“Courses are expensive.  It would have been difficult enough to pay for a course while I was earning a monthly pay cheque, but now, now that I’ve lost my job…”
“On the contrary,” Jenny interrupted.  “Now is the perfect time.  While you were working it would have been hard to go to night school, but now that you’re not working you have the time to pursue a new career.”
“And what do you suggest I do for money?”
Jenny waved a dismissive hand.  “Since it’s only a matter of money, take any job, any job at all.  Be a waitress in a bar or a restaurant.  It doesn’t pay much, but the tips can add up.  Then once you’re finished with your course you can just walk out.  Do something with your life Jessie.”
Jessie was about to mention that she didn’t know anything about waitressing when Jenny handed her two envelopes.
Jessie recognized her pay packet, but she wondered about the second envelope.  “What is this?” 
“This one is your pay cheque,” Jenny explained.  “This week’s pay plus another four weeks as Mr. Muller promised.  And this,” she tapped the second envelope, “is a gift from Mr. Muller himself.  Invest it wisely.”
After Jenny had left her, Jessie reflected on the five years she had worked for Muller Laundry & Dry Cleaning Services.  At age seventeen she had arrived at this building full of enthusiasm.  She was going to be a working girl.  No more classrooms and homework for her, she was a grown up and she was joining the working force.  She had quickly become friends with all the other workers, especially Betty, who had started working for the laundry a little over a year ago and had shown her the ropes.  They had sought out each other’s company outside work too.  They often went shopping together, went for walks in the park or just visited each other at home.  The years passed and when Jessie lost her parents in a car accident she suggested to Betty they become roommates, but as an only child Betty wouldn’t leave her widowed mother.  In time Jessie considered herself happy.  She had her own apartment, the furnishings – although mainly second hand stuff – were tasteful, and she loved her job.  It wasn’t until she started dating and was repeatedly dumped after mentioning she was a press operator in a laundry service that she became unhappy with her job.  Now her job had come to an unexpected end.  According to Jenny, that was a blessing.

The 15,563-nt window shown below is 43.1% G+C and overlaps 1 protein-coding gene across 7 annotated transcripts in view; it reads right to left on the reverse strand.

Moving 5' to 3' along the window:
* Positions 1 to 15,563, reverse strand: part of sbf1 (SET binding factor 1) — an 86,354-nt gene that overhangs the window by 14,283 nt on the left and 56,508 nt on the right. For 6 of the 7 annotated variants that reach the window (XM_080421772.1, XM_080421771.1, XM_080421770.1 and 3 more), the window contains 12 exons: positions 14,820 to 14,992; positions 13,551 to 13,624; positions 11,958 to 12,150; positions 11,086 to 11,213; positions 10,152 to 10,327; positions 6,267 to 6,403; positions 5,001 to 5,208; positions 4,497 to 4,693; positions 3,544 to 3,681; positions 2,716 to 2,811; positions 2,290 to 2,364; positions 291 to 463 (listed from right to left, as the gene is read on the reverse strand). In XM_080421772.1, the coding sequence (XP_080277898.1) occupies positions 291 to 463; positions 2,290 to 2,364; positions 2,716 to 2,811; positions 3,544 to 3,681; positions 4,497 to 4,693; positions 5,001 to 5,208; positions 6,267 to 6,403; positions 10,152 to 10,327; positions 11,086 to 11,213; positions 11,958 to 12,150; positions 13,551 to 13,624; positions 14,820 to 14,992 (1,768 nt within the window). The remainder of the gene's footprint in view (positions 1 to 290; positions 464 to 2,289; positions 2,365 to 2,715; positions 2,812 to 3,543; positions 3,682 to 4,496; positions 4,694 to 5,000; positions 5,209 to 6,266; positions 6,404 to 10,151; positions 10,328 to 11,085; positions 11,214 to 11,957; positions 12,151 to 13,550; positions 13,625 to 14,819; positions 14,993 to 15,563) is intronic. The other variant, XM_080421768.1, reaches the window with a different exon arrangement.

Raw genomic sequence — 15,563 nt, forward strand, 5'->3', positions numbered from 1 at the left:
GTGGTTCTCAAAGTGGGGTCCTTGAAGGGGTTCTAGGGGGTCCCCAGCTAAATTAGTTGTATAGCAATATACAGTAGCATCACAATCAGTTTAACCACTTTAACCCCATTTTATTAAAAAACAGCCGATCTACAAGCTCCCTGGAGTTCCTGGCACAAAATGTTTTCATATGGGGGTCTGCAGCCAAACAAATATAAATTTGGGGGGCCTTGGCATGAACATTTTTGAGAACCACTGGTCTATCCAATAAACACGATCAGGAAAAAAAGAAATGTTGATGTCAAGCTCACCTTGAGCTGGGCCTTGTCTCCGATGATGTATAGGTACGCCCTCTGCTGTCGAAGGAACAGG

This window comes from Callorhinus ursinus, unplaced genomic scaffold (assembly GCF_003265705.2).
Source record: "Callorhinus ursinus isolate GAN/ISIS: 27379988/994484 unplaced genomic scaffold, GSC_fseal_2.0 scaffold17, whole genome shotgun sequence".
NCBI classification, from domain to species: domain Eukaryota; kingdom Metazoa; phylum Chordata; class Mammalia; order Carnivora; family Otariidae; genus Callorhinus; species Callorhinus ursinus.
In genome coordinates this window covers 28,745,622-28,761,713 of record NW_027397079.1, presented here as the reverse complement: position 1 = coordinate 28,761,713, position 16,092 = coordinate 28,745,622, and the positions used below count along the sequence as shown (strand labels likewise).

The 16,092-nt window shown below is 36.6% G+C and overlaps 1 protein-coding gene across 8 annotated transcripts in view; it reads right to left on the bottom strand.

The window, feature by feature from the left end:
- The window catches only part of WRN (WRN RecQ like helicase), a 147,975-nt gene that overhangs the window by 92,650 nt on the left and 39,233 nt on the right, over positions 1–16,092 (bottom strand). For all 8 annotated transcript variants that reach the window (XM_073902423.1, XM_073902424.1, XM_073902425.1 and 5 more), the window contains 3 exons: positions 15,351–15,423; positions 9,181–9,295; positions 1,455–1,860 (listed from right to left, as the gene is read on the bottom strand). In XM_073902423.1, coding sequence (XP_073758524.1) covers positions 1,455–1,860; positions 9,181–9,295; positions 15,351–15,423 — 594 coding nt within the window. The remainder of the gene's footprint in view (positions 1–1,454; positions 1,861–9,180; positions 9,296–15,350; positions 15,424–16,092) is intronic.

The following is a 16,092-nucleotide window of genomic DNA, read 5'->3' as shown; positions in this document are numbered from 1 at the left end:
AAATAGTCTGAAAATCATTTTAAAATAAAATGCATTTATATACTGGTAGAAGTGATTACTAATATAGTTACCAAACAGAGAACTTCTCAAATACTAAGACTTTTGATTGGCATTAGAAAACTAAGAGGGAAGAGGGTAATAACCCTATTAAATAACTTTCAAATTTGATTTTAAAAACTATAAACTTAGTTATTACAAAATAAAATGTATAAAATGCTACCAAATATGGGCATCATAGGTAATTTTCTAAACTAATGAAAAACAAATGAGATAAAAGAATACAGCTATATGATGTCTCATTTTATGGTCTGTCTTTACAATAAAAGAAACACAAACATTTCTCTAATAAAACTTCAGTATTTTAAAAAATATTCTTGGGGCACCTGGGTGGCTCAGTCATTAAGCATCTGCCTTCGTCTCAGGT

Jessie finished her coffee, went to the locker room to collect her handbag before heading for the exit.  She knew she should say goodbye to everyone, but she couldn’t face them.  She hated good-byes.  She would see Betty tomorrow, and the others – when they heard the news – well, they would understand.  Outside the gates she turned around for one last look.  For everyone else the weekend was about to begin, followed by another work week.  She had no idea what she would be doing next week.
That night in her apartment Jessie opened the gift envelope.  To her utter amazement inside was a cheque in the amount of three thousand dollars and a note that read:
“Please accept this as a token of my appreciation for the last five years of excellent service. 
Have fun with it.
Harry Muller”.
Jessie knew right away what she would do with the windfall.  Jenny had advised her to invest it wisely, Mr. Muller wrote to have fun with it.  Well she was going to do both.  She was going to invest part of the money in herself and enroll in a secretarial course, and with the rest she was going to go shopping, invest in a whole new wardrobe.  Smiling she reached for the phone.
“Betty,” she said when the call was answered, “want to go to the mall with me tomorrow?”